Goss’ Bacterial Wilt Moves To Indiana

It doesn’t get a lot of fanfare, but Goss’ bacterial wilt is a concern for corn growers. The disease, which infects susceptible varieties of sweet corn, popcorn, and hybrid corn, was recently confirmed in northern Indiana by Purdue University’s Plant and Pest Diagnostic Laboratory.

The confirmed samples are from popcorn and hybrid corn fields in Pulaski County. The disease is common throughout the Midwest in limited areas and years and is currently only confirmed in the one Indiana county. Kiersten Wise, Purdue Extension field crops disease specialist and other specialists believe that early hailstorms and recent heavy rains and windstorms likely contributed to the infection and dispersal of Goss’ wilt in Indiana fields.

This is not a concern for consumers and has no impact on food safety, but it is more of a concern for producers, Wise says. There also may be implications for infected grain that’s scheduled to be exported.

Philip Marshall, director of Indiana Department of Natural Resources’ Entomology and Plant Pathology Division, says his staff is reviewing the phytosanitary requirements for certificates required for export.

"We don’t know how much impact the bacteria will have on the corn crop in this area because we don’t know what kind of resistance hybrids grown in Indiana have," Wise says. "Additional hail storms and wind-driven rain could spread Goss’ bacterial wilt locally; however, it’s a very manageable disease."

The disease, first discovered in Nebraska and caused by a subspecies of the bacterium Clavibacter michiganensis, is characterized by distinct light tan to gray lesions filled with dark specks.

"Lesions will often appear shiny due to bacteria oozing on the leaf surface," Wise says. "Blighted areas are common in susceptible varieties and can be confused with drought stress. The dark flecking and shiny areas within lesions distinguish Goss’ wilt from other bacterial diseases.”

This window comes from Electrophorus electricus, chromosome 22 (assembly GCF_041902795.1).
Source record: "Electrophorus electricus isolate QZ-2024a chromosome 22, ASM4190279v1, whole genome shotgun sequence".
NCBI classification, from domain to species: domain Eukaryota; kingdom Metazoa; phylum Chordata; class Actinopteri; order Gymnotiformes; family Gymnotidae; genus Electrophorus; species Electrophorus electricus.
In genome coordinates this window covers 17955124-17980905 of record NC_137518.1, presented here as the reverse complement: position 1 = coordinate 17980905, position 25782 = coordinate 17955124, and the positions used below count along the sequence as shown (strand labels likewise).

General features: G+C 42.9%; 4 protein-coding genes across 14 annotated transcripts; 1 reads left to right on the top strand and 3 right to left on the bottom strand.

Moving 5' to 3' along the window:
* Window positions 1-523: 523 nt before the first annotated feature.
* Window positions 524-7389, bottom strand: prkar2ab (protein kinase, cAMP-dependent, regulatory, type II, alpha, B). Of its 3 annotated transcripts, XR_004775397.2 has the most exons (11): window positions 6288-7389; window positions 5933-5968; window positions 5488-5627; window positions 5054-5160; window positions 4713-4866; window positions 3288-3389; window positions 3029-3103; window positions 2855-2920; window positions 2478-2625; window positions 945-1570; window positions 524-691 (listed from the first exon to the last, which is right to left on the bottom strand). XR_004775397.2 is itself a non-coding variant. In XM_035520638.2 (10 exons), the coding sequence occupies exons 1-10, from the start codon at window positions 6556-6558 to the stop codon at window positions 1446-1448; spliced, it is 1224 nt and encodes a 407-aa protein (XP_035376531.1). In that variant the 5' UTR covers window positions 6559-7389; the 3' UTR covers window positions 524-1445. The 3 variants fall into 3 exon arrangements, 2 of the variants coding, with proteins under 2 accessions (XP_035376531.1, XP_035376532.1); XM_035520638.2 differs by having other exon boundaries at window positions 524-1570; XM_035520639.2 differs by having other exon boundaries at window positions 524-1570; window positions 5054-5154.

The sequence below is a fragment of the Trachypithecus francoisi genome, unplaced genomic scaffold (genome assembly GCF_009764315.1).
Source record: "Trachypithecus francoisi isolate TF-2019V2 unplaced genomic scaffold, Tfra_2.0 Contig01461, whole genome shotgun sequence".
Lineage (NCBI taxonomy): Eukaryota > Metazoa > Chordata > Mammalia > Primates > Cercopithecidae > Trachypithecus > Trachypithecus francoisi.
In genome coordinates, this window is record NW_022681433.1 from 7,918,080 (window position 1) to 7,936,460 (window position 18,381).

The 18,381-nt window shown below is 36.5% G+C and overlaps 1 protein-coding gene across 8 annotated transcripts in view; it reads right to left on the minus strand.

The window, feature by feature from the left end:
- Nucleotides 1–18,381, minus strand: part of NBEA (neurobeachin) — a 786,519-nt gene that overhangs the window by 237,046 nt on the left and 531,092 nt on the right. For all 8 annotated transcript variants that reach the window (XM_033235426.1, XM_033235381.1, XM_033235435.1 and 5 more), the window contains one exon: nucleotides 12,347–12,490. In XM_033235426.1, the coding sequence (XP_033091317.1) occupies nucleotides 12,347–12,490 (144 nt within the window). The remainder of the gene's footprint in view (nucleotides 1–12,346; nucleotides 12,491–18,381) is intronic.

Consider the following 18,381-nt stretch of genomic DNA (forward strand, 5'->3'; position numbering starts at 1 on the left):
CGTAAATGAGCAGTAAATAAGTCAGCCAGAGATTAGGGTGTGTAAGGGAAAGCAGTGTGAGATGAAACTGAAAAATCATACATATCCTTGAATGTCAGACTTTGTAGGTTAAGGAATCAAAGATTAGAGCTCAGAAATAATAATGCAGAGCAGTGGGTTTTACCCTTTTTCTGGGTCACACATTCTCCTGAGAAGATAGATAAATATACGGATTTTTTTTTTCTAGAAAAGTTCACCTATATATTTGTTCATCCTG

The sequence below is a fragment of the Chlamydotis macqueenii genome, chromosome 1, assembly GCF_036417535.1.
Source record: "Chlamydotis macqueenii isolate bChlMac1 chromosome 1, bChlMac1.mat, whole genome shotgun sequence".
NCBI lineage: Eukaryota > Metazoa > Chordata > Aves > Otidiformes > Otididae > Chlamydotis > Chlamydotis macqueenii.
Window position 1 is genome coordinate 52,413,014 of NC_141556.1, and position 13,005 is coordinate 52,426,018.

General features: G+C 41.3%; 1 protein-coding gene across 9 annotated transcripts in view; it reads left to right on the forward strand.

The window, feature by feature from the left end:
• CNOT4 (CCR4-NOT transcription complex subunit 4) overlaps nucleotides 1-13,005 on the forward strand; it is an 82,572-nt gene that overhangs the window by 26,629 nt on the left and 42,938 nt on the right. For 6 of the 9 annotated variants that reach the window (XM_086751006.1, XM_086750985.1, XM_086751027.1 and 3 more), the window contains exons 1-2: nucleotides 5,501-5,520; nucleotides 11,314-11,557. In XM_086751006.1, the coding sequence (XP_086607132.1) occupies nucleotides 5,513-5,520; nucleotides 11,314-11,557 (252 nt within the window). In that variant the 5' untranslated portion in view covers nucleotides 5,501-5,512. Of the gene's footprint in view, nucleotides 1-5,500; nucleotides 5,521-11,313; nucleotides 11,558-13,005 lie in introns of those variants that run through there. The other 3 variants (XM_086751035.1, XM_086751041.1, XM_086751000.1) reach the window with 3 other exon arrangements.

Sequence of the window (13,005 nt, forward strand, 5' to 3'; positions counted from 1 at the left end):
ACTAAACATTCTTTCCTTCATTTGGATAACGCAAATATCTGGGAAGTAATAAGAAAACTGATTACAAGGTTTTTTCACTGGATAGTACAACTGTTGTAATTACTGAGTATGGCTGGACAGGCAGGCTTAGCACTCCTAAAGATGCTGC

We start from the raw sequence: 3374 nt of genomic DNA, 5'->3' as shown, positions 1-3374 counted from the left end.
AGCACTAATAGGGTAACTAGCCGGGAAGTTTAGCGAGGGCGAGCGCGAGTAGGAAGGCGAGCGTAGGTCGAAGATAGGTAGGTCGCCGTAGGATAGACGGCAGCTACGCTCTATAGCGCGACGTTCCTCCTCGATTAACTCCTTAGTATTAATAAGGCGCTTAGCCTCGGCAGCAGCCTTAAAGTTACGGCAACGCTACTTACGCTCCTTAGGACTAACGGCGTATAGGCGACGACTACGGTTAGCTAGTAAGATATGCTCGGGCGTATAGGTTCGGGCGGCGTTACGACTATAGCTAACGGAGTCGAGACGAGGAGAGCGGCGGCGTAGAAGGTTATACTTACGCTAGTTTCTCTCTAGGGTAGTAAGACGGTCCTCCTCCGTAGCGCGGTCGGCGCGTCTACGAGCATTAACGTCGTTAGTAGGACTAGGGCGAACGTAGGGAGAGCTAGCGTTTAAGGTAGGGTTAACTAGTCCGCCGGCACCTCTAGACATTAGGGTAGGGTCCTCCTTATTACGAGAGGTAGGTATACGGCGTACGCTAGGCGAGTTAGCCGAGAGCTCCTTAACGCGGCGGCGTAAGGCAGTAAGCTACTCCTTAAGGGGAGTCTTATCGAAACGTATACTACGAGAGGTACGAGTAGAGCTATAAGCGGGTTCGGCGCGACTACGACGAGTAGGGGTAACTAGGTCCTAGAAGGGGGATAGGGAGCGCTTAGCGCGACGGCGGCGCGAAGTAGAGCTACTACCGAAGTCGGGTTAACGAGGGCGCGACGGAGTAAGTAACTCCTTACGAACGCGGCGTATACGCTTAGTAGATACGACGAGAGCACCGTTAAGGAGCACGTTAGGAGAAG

The disease infects the plant’s vascular tissue, causing a systemic infection that can lead to wilting and stalk degradation. The infected tissue appears orange to brown in color. Wise says unlike Stewart’s wilt, Goss’ wilt does not rely on insects for disease transmission, but is both seedborne and seed transmitted. The plant has to have wounds for dispersal, she said.

"Once seed to seedling transmission occurs, disease spreads in areas that have experienced hail damage or wind-driven rain," Wise says. "It’s important that farmers recognize and identify this disease as a bacterial disease because fungicides will not control it.”

Because the disease can live in infected corn residues on the soil surface, growers with infected fields need to use tillage to break down the residue and incorporate it into the soil, she said. The affected field also should be rotated to a different crop from this year’s.

Visit www.ianrpubs.unl.edu/epublic/live/g1675/build/g1675.pdf for more information on Goss’ bacterial wilt.

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